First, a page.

Feline Leukemia Virus
Today we will talk about a disease that can have irreversible consequences for the cat. Especially, this article will be useful to those owners who let their cat out into the street or took a street cat home.
It is not for nothing that veterinarians promote vaccination of pets, as there is a risk of feline leukemia virus infection.
FeLV Is What Kind of Illness?
This chronic viral infection is a severe disease characterized by immunodeficiency, overgrowth of pathogenic hematopoietic tissue, anemia, and leukemia.
The main causative agent of this disease is the RNA-containing virus type C, which belongs to the group of retroviruses (genus oncoviruses).
According to some data, this type of deadly virus appeared hundreds of thousands of years ago and cats contracted it from mice, which had their own, modified leukemia virus.
According to official sources, the feline leukemia virus was identified in the United States in 1964. The process of research on this virus and its life activity continues to this day.
What Is “Feline Leukemia” and What Causes Feline Leukemia?
We should not take this diagnosis literally, because leukemia develops quite rarely as a result of this infection.
FeLV most often affects young animals (up to the age of 6 years, including kittens); it can take two forms depending on the immune response of the cat’s body:
- Exogenous, i.e. poisonous, which leads to the death of the organism within a certain period of time. Since the immune system is affected, the animal begins to excrete the dangerous virus with saliva. We can observe how the animal has accompanying diseases: stomatitis, sudden weight loss, and lack of appetite, diarrhea. With this aggressive form of the disease, veterinarians usually give a comforting prognosis of 2-3 years with relieving therapy.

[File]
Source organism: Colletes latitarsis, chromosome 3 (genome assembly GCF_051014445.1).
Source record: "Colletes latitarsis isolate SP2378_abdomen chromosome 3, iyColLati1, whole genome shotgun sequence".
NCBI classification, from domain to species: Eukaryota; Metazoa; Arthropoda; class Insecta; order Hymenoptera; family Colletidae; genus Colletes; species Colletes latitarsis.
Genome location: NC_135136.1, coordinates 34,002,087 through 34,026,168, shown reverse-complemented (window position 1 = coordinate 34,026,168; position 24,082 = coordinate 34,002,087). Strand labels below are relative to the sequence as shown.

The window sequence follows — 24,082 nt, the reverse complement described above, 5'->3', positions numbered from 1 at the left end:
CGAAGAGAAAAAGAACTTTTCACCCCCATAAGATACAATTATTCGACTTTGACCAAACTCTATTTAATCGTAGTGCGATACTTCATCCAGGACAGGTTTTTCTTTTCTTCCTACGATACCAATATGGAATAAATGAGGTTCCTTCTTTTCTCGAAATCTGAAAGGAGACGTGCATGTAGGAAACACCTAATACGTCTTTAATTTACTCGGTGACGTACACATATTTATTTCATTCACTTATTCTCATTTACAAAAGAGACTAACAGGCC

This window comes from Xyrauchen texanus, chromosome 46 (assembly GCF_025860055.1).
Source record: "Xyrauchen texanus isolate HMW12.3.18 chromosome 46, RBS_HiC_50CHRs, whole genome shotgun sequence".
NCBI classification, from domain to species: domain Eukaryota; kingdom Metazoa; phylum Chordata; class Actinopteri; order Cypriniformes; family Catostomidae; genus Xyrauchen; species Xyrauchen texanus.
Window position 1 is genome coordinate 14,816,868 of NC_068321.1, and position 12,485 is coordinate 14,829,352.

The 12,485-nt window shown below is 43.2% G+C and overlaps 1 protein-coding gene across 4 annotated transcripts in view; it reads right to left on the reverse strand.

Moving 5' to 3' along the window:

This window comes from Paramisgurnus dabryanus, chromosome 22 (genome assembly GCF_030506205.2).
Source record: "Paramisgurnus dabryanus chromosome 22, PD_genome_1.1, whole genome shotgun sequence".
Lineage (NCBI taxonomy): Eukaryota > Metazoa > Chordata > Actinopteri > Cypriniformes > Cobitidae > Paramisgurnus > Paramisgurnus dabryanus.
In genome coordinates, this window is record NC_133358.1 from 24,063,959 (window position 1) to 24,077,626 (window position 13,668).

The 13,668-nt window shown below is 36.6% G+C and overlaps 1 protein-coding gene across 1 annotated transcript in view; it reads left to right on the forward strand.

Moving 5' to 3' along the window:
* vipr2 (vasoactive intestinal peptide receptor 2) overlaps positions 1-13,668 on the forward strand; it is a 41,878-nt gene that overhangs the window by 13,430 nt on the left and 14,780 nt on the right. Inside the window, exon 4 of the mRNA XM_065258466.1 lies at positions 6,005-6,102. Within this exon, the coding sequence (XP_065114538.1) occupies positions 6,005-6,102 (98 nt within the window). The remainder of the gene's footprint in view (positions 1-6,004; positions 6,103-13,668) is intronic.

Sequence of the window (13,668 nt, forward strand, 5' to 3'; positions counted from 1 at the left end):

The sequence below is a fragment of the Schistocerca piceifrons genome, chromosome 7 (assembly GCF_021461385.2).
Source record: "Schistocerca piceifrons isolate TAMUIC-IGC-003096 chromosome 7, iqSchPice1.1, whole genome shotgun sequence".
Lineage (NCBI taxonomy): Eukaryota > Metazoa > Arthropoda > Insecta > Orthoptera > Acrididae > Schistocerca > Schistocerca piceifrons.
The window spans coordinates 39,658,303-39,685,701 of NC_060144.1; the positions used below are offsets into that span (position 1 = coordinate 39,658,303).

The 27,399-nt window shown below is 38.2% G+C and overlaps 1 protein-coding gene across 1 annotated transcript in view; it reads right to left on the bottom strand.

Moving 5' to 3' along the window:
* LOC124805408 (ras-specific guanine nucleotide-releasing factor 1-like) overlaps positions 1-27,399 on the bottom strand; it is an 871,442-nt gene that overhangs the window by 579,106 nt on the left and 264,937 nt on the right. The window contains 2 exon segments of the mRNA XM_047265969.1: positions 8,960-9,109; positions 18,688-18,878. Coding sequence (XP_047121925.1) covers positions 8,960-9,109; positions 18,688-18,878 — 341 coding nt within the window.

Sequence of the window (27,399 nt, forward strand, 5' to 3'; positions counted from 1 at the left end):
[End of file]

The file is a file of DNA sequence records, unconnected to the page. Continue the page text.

- The endogenous form (or latent form) of the disease does not pose a serious threat to the life of the pet. It may last from 1 to 6 years and not manifest itself aggressively. The virus enters the bone marrow and “freezes” waiting for favorable factors when the animal’s body fails or accompanying maladies appear.
Stress, pregnancy of the cat, and any trauma may set off an irreversible process.
The severity and recovery process of the cat depends on how far the pathogenic viruses go. In most cases, the owners manage to avoid the fatal outcome of the pet, because it does not reach the bone marrow.
The distinguishing feature of FeLV is that it is able to reproduce in the environment/tissues of the body where the active cell division process takes place (in the bone marrow, as we mentioned above). It is the bone marrow that is a favorable environment for the reproduction of the virus. When it reaches the coveted point, it infects new cells, actively multiplies, and enters the bloodstream from where it is transported to other places with dividing cells. If the virus does make its way to the bone marrow, it does so by 4-6 weeks after infection.
Usually, the virus reaches the epithelium of the nasopharynx, salivary glands, and of course, it attacks the upper respiratory tract together with the lymph nodes (where it kills the T- and B-lymphocytes). In this way, the virus provides itself a breeding ground for successful reproduction and transmission to another victim.